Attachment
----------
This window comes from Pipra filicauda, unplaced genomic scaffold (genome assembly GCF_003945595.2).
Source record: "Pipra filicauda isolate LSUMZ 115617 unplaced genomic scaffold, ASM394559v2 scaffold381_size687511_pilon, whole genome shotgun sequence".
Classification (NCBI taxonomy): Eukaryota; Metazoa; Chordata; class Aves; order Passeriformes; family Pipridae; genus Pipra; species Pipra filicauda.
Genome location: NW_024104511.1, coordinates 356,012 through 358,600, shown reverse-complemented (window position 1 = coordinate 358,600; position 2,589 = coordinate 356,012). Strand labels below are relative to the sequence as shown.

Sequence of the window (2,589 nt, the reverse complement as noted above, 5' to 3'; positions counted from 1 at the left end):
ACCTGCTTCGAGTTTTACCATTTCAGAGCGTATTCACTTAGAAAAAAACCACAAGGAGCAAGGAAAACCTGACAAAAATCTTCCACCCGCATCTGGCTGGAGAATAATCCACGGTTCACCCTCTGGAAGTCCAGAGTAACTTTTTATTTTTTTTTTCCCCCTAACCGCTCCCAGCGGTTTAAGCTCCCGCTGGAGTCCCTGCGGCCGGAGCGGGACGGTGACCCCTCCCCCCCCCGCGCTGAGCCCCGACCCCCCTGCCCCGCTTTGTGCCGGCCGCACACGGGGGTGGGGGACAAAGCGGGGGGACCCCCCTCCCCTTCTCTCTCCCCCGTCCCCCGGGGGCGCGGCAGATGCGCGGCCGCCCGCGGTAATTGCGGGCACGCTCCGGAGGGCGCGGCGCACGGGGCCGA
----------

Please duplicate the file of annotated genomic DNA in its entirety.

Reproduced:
This window comes from Pipra filicauda, unplaced genomic scaffold (genome assembly GCF_003945595.2).
Source record: "Pipra filicauda isolate LSUMZ 115617 unplaced genomic scaffold, ASM394559v2 scaffold381_size687511_pilon, whole genome shotgun sequence".
Classification (NCBI taxonomy): Eukaryota; Metazoa; Chordata; class Aves; order Passeriformes; family Pipridae; genus Pipra; species Pipra filicauda.
Genome location: NW_024104511.1, coordinates 356,012 through 358,600, shown reverse-complemented (window position 1 = coordinate 358,600; position 2,589 = coordinate 356,012). Strand labels below are relative to the sequence as shown.

Sequence of the window (2,589 nt, the reverse complement as noted above, 5' to 3'; positions counted from 1 at the left end):
ACCTGCTTCGAGTTTTACCATTTCAGAGCGTATTCACTTAGAAAAAAACCACAAGGAGCAAGGAAAACCTGACAAAAATCTTCCACCCGCATCTGGCTGGAGAATAATCCACGGTTCACCCTCTGGAAGTCCAGAGTAACTTTTTATTTTTTTTTTCCCCCTAACCGCTCCCAGCGGTTTAAGCTCCCGCTGGAGTCCCTGCGGCCGGAGCGGGACGGTGACCCCTCCCCCCCCCGCGCTGAGCCCCGACCCCCCTGCCCCGCTTTGTGCCGGCCGCACACGGGGGTGGGGGACAAAGCGGGGGGACCCCCCTCCCCTTCTCTCTCCCCCGTCCCCCGGGGGCGCGGCAGATGCGCGGCCGCCCGCGGTAATTGCGGGCACGCTCCGGAGGGCGCGGCGCACGGGGCCGA